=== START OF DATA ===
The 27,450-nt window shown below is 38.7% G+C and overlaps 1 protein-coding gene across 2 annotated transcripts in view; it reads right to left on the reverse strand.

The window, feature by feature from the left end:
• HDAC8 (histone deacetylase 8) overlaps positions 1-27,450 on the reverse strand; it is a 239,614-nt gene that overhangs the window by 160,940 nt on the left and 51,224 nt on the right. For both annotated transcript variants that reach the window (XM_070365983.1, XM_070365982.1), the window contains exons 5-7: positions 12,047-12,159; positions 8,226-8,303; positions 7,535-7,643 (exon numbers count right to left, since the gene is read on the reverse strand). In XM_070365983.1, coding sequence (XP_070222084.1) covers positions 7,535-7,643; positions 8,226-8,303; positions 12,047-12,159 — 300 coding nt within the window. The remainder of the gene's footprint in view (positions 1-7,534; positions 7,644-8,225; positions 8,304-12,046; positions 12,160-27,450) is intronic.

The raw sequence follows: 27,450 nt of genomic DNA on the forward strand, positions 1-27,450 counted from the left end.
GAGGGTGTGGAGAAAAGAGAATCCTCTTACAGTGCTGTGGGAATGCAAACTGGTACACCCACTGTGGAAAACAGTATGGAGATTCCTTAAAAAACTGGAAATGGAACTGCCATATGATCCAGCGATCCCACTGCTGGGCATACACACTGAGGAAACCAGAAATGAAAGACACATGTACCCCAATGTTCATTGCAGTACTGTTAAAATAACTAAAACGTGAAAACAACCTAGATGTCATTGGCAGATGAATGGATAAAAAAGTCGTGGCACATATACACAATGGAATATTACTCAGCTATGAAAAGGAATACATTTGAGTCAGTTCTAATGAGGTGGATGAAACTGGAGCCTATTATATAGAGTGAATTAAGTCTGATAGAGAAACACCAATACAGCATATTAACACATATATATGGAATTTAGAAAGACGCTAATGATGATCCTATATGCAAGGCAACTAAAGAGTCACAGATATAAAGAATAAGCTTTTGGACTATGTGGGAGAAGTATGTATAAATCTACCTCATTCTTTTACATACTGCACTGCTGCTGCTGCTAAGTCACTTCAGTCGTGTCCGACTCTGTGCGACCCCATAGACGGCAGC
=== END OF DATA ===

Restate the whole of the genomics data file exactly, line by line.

The 27,450-nt window shown below is 38.7% G+C and overlaps 1 protein-coding gene across 2 annotated transcripts in view; it reads right to left on the reverse strand.

The window, feature by feature from the left end:
• HDAC8 (histone deacetylase 8) overlaps positions 1-27,450 on the reverse strand; it is a 239,614-nt gene that overhangs the window by 160,940 nt on the left and 51,224 nt on the right. For both annotated transcript variants that reach the window (XM_070365983.1, XM_070365982.1), the window contains exons 5-7: positions 12,047-12,159; positions 8,226-8,303; positions 7,535-7,643 (exon numbers count right to left, since the gene is read on the reverse strand). In XM_070365983.1, coding sequence (XP_070222084.1) covers positions 7,535-7,643; positions 8,226-8,303; positions 12,047-12,159 — 300 coding nt within the window. The remainder of the gene's footprint in view (positions 1-7,534; positions 7,644-8,225; positions 8,304-12,046; positions 12,160-27,450) is intronic.

The raw sequence follows: 27,450 nt of genomic DNA on the forward strand, positions 1-27,450 counted from the left end.
GAGGGTGTGGAGAAAAGAGAATCCTCTTACAGTGCTGTGGGAATGCAAACTGGTACACCCACTGTGGAAAACAGTATGGAGATTCCTTAAAAAACTGGAAATGGAACTGCCATATGATCCAGCGATCCCACTGCTGGGCATACACACTGAGGAAACCAGAAATGAAAGACACATGTACCCCAATGTTCATTGCAGTACTGTTAAAATAACTAAAACGTGAAAACAACCTAGATGTCATTGGCAGATGAATGGATAAAAAAGTCGTGGCACATATACACAATGGAATATTACTCAGCTATGAAAAGGAATACATTTGAGTCAGTTCTAATGAGGTGGATGAAACTGGAGCCTATTATATAGAGTGAATTAAGTCTGATAGAGAAACACCAATACAGCATATTAACACATATATATGGAATTTAGAAAGACGCTAATGATGATCCTATATGCAAGGCAACTAAAGAGTCACAGATATAAAGAATAAGCTTTTGGACTATGTGGGAGAAGTATGTATAAATCTACCTCATTCTTTTACATACTGCACTGCTGCTGCTGCTAAGTCACTTCAGTCGTGTCCGACTCTGTGCGACCCCATAGACGGCAGC